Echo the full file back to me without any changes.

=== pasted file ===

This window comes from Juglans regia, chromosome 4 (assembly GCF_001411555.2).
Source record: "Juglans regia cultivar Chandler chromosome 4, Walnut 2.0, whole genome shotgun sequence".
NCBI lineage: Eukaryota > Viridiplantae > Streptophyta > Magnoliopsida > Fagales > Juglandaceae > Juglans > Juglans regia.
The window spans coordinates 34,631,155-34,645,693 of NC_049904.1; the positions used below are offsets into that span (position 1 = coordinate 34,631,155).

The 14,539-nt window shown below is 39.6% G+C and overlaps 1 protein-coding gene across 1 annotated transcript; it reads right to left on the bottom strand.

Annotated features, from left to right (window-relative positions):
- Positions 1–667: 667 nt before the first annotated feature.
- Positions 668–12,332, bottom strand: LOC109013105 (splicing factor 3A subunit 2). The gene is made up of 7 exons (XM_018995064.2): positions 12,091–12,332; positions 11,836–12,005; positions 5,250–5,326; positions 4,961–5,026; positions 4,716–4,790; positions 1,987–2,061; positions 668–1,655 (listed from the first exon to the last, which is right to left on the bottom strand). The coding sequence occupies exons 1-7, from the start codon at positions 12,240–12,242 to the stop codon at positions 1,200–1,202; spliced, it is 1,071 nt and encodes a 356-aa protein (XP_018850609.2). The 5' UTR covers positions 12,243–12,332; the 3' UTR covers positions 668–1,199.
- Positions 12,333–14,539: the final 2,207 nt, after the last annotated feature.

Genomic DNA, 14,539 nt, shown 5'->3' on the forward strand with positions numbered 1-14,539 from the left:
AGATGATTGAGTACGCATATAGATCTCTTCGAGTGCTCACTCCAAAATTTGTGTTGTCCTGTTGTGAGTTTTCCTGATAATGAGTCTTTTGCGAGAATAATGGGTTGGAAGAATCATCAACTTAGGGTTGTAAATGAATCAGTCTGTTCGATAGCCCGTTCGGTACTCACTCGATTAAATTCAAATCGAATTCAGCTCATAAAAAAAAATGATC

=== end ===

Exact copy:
This window comes from Juglans regia, chromosome 4 (assembly GCF_001411555.2).
Source record: "Juglans regia cultivar Chandler chromosome 4, Walnut 2.0, whole genome shotgun sequence".
NCBI lineage: Eukaryota > Viridiplantae > Streptophyta > Magnoliopsida > Fagales > Juglandaceae > Juglans > Juglans regia.
The window spans coordinates 34,631,155-34,645,693 of NC_049904.1; the positions used below are offsets into that span (position 1 = coordinate 34,631,155).

The 14,539-nt window shown below is 39.6% G+C and overlaps 1 protein-coding gene across 1 annotated transcript; it reads right to left on the bottom strand.

Annotated features, from left to right (window-relative positions):
- Positions 1–667: 667 nt before the first annotated feature.
- Positions 668–12,332, bottom strand: LOC109013105 (splicing factor 3A subunit 2). The gene is made up of 7 exons (XM_018995064.2): positions 12,091–12,332; positions 11,836–12,005; positions 5,250–5,326; positions 4,961–5,026; positions 4,716–4,790; positions 1,987–2,061; positions 668–1,655 (listed from the first exon to the last, which is right to left on the bottom strand). The coding sequence occupies exons 1-7, from the start codon at positions 12,240–12,242 to the stop codon at positions 1,200–1,202; spliced, it is 1,071 nt and encodes a 356-aa protein (XP_018850609.2). The 5' UTR covers positions 12,243–12,332; the 3' UTR covers positions 668–1,199.
- Positions 12,333–14,539: the final 2,207 nt, after the last annotated feature.

Genomic DNA, 14,539 nt, shown 5'->3' on the forward strand with positions numbered 1-14,539 from the left:
AGATGATTGAGTACGCATATAGATCTCTTCGAGTGCTCACTCCAAAATTTGTGTTGTCCTGTTGTGAGTTTTCCTGATAATGAGTCTTTTGCGAGAATAATGGGTTGGAAGAATCATCAACTTAGGGTTGTAAATGAATCAGTCTGTTCGATAGCCCGTTCGGTACTCACTCGATTAAATTCAAATCGAATTCAGCTCATAAAAAAAAATGATC